Minister of the Environment and Drainage Dr Denis Lowe heads to Parliament tomorrow to table amendments to the Sanitation Services (SSA) Act, amid ongoing problems surrounding the operations of the state-run SSA.
Without detailing the problems, Lowe told reporters today that the issues affecting the island’s lead waste disposal agency had been “catalogued, documented, discussed, debated, you name it, and we are working to correct those issues”.
However, he also warned Barbadians that in the immediate future Government would seek to ensure that the polluter pays, while stoutly defending its implementation last year of a $25 tipping fee.
Insisting that neither the fee nor the reported shortage of SSA trucks was to blame for the ≈current problem of illegal dumping facing the island, the minister said: “I hear people saying all the time, ‘the Government wouldn’t buy trucks. The minister wouldn’t buy trucks.’”
However, while noting that the purchase of one new garbage truck would cost roughly $480,000, he said, “the truth of the matter is that the minister would like to go buy 100 trucks, but that is not going to solve the problem”.
Following a tour of south coast beaches, some of which have been negatively impacted by illegal dumping, Lowe however warned that Government would be pursuing a polluter pays model of tax collection.
“If it is in the heart of man, Barbadian man, to be irresponsible in the disposal of his garbage, or her, in the case of a woman, then trucks will not solve the problem,” he argued.
“There needs to be an attitudinal adjustment where persons take ownership of their country and begin to believe, ‘as Barbados go so go I,’” stressed Lowe.
Since its introduction last year, the controversial tipping fee has been widely criticized by industry players, with prominent businessman Ralph Bizzy Williams recently suggesting that it could be one of the reasons for the increase in illegal dumping.
However, Lowe said: “What amazes me is that most persons who live on this island are within walking distance of a carriageway [and] if a garbage truck cannot get up your gap because it is too large then there are provisions made for you to come to a common area and place your waste, and it will be collected.”
In response to criticisms that have been levelled against the Government, he said: “I don’t know what the Government is to do. I don’t know if the Government is supposed to police every single activity with a whip and a loudspeaker and say, ‘when you are finished take your garbage or put it in a common area where it can be collected.’”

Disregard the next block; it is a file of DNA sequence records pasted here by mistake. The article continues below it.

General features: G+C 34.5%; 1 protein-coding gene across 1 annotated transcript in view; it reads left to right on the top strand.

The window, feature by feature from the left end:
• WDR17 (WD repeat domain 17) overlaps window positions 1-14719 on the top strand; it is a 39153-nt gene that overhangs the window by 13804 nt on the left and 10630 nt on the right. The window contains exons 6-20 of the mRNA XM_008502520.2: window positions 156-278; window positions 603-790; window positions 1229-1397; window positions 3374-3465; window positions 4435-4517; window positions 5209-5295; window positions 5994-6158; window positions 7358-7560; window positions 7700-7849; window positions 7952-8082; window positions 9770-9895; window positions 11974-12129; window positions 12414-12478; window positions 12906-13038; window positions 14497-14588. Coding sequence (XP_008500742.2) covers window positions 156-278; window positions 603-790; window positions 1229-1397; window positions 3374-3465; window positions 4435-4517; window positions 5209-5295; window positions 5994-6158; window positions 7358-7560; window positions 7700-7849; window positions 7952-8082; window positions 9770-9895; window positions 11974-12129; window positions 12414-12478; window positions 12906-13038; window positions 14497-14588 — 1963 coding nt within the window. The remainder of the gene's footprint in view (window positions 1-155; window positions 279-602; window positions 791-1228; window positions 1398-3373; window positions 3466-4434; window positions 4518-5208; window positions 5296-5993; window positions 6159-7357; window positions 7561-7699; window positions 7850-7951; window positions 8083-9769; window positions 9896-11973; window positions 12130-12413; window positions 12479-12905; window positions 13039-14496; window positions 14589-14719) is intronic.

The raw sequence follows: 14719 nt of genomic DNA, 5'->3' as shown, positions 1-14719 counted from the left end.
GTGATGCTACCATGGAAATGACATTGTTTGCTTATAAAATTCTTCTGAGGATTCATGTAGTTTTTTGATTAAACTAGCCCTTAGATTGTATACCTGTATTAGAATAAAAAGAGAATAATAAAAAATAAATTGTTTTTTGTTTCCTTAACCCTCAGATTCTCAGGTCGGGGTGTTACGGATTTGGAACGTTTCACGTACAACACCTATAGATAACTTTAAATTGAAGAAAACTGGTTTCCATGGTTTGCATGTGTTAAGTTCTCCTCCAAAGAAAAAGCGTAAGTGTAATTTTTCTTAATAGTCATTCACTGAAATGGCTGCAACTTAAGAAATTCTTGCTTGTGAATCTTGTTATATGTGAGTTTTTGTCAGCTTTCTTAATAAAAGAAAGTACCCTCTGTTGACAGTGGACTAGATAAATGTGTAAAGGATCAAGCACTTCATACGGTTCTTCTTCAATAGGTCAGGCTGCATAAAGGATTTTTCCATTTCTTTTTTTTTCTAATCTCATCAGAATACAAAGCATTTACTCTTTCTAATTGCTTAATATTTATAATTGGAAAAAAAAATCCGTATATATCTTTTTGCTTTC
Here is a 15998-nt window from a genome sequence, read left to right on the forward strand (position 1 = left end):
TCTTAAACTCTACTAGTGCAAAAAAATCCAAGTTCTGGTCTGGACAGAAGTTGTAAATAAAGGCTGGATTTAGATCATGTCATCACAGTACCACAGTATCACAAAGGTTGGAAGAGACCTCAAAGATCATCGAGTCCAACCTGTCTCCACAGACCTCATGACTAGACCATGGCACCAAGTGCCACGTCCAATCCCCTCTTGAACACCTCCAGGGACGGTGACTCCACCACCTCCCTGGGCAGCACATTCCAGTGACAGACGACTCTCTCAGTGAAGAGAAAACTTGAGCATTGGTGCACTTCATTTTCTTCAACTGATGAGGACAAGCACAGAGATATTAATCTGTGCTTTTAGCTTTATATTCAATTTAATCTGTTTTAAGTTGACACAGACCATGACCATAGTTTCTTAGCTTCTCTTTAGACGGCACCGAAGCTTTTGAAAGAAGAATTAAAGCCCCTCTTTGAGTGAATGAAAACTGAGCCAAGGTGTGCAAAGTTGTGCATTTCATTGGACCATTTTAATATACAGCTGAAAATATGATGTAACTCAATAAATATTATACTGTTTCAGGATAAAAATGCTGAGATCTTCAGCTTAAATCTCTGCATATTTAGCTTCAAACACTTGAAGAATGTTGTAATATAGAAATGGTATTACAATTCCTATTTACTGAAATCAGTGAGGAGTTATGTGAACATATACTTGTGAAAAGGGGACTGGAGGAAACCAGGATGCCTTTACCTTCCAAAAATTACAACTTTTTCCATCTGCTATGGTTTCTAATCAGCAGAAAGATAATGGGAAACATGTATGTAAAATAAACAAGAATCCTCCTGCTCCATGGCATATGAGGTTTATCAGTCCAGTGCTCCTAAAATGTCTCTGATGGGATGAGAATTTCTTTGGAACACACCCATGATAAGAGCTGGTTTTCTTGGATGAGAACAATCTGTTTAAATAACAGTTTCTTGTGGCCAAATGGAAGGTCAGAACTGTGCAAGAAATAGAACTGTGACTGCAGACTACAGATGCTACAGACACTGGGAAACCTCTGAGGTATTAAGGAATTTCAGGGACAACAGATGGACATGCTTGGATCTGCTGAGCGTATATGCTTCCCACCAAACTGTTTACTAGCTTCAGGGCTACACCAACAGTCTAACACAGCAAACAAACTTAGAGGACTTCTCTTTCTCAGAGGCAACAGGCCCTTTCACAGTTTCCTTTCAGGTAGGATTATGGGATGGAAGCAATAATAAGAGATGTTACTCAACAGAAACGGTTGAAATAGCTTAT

While expressing bewilderment over the situation where he said Barbadians were not disposing of their garbage properly despite numerous messages, Lowe said in launching the SSA amendment Bill in Parliament tomorrow, he would also take the opportunity “to address some of these issues of waste and waste management and where we need to go with that process”.
However, when pressed on a possible timeline for the revision of the tipping fee, Lowe simply said, “There are some people who do not like to wear clothes. I challenge them to walk through Barbados naked.
“They may not like it but a rule is a rule, and if the Government implement a tipping fee that is within reason, which we know it is within reason, because international standards suggest to us that Barbados has one of the lowest tipping fees, and for many years never really charged a tipping fee.
“We will look at the tipping fee, we will scrutinize it, we will try to ensure that all persons who generate waste are a part of the paying for that waste and therefore you can anticipate that there will be a further examination of the tipping fee with a view of ensuring that it is a fee that does not discriminate against anyone, it is a fee that is manageable and that it is within the corridors of international law and expectation,” he said.
However, when asked if he was satisfied that the tipping fee was raking in the monies intended by the Government Lowe said it was “not about the money”.
“It is about coming up with a fair system to ensure that we have the same first world standards that we strive for, we accept and we practice. There could always be an argument as to why do we pay a fee, so who pays it?” he said.